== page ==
Steel producers in India raise prices by Rs 1,000-1,500 a tonne as demand perks up

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Photo courtesy: Tata Steel Europe

Responding to cost pressure and greater demand, domestic steel producers have raised prices by Rs 1,000-1,500 a tonne across products for January, reports Business Standard. “Iron ore miners have increased prices by Rs 600 per tonne and so this increases the cost of production by Rs 1,000 a tonne. Hence, we have hiked prices from today (Thursday),” V R Sharma, managing director, Jindal Steel & Power (JSPL), told Business Standard.

With this, domestic steel players have raised prices for the fourth consecutive month in a market in which consumption is expected to pick up after the government announced a mega push for infrastructure projects.

Stock prices of all steel firms were up last week in anticipation of rise in demand for the commodity, mainly from the infrastruct­u­re se­ctor, in the coming months. During October-December, long product producers such as Naveen Jindal-led JSPL and state-owned Steel Authority of India (SAIL) have recorded strong production figures, indicating a demand pick-up in infrastructure.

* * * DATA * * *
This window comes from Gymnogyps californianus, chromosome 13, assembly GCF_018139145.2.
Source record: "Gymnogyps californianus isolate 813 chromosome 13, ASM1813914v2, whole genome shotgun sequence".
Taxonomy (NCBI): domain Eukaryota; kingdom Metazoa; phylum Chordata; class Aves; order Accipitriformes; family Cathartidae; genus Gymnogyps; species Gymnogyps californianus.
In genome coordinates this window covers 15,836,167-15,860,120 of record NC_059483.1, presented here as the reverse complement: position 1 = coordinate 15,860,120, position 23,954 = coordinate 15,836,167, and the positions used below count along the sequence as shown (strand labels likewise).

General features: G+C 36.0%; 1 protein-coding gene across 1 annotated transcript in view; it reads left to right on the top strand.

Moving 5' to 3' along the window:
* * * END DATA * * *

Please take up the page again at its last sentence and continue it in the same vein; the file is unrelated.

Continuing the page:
JSPL recorded 30 per cent sales growth in the December quarter at 1.66 million tonnes compared to the same period in the previous financial year. Demand for domestic iron ore has gone up after the increase in global ore prices.

Domestic iron ore prices are estimated at around $65 a tonne as against $85-90 a tonne for imported ore. Odisha-based miners have raised iron ore prices by around 10 per cent even as supply from the state hit an all-time high as steelmakers stocked the mineral in anticipation of a disruption when multiple mine leases expire at the end of this financial year.

India’s iron ore imports tumbled 90 per cent year-on-year during April-October, after a sharp escalation of 172 per cent in the comparable period last year, said CARE Ratings in its report.

This is the lowest level of imports recorded in the past seven years. Elevated global iron ore prices during the period prompted domestic steel players to opt for locally produced iron ore instead of importing the mineral at inflated prices, it said. Industry representatives expect ore prices to rise further by 10-15 per cent in the next three months because the difference in prices of domestic and imported iron ore is high.

Shekhar Ghosh is consulting editor, Indoasiancommodities.com. He has edited and written for publications like Business India, Business Standard, Business Today, Outlook and many other international publications. He can be reached at shekhar.ghosh@indoasiancommodities.in.

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